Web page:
Monday, October 17, 2011

NIH awards $150 million to bioterror defenses

The NIH will be awarding up to $150 million over 5 years to four companies who are developing drug treatments that could be effective against bioterrorist attacks.

United Therapeutics is working on a broad-spectrum drug called UV-4 for dengue and the flu, which might also combat the issue of drug resistance.

The drug company CUBRC is developing a tetracycline that could treat community-acquired pneumonia and other respiratory diseases. There are also plans on testing this drug against Bacillus anthracis and Yersinia pestis, which cause anthrax and the plague, respectively, and are bioterror possibilities.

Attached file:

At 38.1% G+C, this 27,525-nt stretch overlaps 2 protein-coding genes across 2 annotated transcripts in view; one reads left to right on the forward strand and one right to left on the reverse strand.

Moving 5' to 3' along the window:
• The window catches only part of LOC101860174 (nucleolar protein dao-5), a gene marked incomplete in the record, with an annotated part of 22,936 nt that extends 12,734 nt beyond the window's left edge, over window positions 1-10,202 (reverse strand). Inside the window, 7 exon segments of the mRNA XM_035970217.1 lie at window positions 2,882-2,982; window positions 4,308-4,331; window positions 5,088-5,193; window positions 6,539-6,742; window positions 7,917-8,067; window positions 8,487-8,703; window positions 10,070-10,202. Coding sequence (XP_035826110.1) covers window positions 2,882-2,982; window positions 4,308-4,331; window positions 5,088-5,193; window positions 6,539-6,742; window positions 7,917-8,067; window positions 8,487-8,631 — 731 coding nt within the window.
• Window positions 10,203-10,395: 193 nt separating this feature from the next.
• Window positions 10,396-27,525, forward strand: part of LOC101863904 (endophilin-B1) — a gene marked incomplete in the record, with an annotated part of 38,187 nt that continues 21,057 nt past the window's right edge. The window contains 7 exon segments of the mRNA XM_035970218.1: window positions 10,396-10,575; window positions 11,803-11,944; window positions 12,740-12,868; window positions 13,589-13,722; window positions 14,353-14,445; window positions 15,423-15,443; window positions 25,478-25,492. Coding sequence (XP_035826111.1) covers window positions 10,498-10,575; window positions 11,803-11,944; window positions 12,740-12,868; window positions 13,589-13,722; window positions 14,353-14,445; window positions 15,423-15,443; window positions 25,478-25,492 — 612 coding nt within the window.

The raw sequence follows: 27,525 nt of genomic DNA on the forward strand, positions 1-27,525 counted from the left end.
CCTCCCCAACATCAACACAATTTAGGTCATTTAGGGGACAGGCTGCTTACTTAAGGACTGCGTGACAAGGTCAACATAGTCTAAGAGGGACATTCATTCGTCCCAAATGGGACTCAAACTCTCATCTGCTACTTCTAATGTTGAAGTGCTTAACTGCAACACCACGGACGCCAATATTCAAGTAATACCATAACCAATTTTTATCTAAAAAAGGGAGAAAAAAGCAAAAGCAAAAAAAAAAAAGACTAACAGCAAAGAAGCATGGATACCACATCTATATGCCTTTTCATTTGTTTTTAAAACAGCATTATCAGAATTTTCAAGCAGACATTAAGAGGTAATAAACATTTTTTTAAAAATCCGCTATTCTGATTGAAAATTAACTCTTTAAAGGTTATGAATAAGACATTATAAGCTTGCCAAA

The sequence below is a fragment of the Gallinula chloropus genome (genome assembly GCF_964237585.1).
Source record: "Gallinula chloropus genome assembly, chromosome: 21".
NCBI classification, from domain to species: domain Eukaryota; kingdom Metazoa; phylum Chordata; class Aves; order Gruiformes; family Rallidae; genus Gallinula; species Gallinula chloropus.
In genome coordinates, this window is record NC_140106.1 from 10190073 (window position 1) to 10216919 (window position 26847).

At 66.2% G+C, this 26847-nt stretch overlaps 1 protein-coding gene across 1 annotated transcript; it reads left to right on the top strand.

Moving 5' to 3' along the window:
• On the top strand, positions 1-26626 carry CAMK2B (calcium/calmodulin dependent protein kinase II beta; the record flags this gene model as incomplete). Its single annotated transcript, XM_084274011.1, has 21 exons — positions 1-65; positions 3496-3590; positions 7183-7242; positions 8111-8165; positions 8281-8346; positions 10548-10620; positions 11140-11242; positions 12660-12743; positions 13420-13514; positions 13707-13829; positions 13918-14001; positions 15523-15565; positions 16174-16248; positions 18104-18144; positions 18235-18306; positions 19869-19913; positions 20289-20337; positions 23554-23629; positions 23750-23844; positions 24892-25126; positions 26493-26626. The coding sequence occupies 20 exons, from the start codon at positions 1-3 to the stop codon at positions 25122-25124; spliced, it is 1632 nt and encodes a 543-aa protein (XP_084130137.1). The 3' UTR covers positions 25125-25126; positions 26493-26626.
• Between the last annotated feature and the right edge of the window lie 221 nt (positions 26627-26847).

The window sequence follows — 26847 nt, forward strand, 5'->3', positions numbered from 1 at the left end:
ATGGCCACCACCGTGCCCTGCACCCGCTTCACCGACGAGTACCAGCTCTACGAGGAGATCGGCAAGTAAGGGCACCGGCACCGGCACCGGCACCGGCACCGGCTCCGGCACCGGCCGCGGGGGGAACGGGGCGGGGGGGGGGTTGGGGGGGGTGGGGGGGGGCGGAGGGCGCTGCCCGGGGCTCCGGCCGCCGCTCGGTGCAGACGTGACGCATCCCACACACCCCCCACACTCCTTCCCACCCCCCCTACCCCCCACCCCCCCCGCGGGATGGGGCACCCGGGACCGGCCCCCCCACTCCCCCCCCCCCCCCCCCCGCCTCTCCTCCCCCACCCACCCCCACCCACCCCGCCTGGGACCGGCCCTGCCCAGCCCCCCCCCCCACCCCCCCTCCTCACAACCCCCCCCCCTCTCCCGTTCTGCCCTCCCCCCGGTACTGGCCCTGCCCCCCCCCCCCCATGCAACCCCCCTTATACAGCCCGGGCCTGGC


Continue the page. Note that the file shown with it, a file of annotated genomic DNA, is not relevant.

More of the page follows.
Entana Pharmaceuticals is working on broad-spectrum antibiotics called bicyclolides. These are effective against both gram positive and gram negative strains of bacteria, and have shown promise against anthrax, plague, and tularemia.

XOMA LLC (from Berkeley!) is contracted to develop an intravenous botulism poisoning treatment.

--Sarah Kaewert

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